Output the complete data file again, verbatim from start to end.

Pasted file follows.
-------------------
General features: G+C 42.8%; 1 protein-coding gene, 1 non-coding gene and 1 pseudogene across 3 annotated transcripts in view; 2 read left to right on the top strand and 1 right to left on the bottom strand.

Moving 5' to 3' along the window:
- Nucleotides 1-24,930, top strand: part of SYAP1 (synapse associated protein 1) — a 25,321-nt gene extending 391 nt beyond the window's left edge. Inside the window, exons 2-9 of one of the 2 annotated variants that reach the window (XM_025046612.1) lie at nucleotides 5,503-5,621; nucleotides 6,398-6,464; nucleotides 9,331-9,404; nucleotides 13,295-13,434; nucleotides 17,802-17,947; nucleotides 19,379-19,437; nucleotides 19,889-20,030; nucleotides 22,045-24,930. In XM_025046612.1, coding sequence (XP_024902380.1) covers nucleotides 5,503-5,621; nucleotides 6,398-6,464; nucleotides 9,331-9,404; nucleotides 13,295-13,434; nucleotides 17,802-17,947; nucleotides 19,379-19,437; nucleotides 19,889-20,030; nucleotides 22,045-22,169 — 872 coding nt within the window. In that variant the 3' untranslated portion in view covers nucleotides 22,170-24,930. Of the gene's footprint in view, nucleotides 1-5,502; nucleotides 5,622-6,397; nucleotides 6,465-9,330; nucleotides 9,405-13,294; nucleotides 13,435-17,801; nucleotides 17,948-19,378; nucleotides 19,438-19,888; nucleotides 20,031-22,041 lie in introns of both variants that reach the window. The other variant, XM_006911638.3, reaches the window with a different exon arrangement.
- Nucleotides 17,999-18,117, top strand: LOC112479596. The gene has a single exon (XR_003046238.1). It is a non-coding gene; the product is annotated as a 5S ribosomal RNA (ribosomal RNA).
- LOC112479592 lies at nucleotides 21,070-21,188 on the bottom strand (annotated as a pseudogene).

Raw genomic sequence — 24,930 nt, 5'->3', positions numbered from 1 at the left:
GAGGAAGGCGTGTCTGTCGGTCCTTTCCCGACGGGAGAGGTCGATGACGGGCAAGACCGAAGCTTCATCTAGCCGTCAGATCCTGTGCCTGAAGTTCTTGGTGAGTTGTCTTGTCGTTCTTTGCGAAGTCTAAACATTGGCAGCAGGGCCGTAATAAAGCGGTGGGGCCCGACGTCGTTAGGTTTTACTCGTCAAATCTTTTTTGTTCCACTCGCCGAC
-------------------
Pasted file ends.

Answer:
General features: G+C 42.8%; 1 protein-coding gene, 1 non-coding gene and 1 pseudogene across 3 annotated transcripts in view; 2 read left to right on the top strand and 1 right to left on the bottom strand.

Moving 5' to 3' along the window:
- Nucleotides 1-24,930, top strand: part of SYAP1 (synapse associated protein 1) — a 25,321-nt gene extending 391 nt beyond the window's left edge. Inside the window, exons 2-9 of one of the 2 annotated variants that reach the window (XM_025046612.1) lie at nucleotides 5,503-5,621; nucleotides 6,398-6,464; nucleotides 9,331-9,404; nucleotides 13,295-13,434; nucleotides 17,802-17,947; nucleotides 19,379-19,437; nucleotides 19,889-20,030; nucleotides 22,045-24,930. In XM_025046612.1, coding sequence (XP_024902380.1) covers nucleotides 5,503-5,621; nucleotides 6,398-6,464; nucleotides 9,331-9,404; nucleotides 13,295-13,434; nucleotides 17,802-17,947; nucleotides 19,379-19,437; nucleotides 19,889-20,030; nucleotides 22,045-22,169 — 872 coding nt within the window. In that variant the 3' untranslated portion in view covers nucleotides 22,170-24,930. Of the gene's footprint in view, nucleotides 1-5,502; nucleotides 5,622-6,397; nucleotides 6,465-9,330; nucleotides 9,405-13,294; nucleotides 13,435-17,801; nucleotides 17,948-19,378; nucleotides 19,438-19,888; nucleotides 20,031-22,041 lie in introns of both variants that reach the window. The other variant, XM_006911638.3, reaches the window with a different exon arrangement.
- Nucleotides 17,999-18,117, top strand: LOC112479596. The gene has a single exon (XR_003046238.1). It is a non-coding gene; the product is annotated as a 5S ribosomal RNA (ribosomal RNA).
- LOC112479592 lies at nucleotides 21,070-21,188 on the bottom strand (annotated as a pseudogene).

Raw genomic sequence — 24,930 nt, 5'->3', positions numbered from 1 at the left:
GAGGAAGGCGTGTCTGTCGGTCCTTTCCCGACGGGAGAGGTCGATGACGGGCAAGACCGAAGCTTCATCTAGCCGTCAGATCCTGTGCCTGAAGTTCTTGGTGAGTTGTCTTGTCGTTCTTTGCGAAGTCTAAACATTGGCAGCAGGGCCGTAATAAAGCGGTGGGGCCCGACGTCGTTAGGTTTTACTCGTCAAATCTTTTTTGTTCCACTCGCCGAC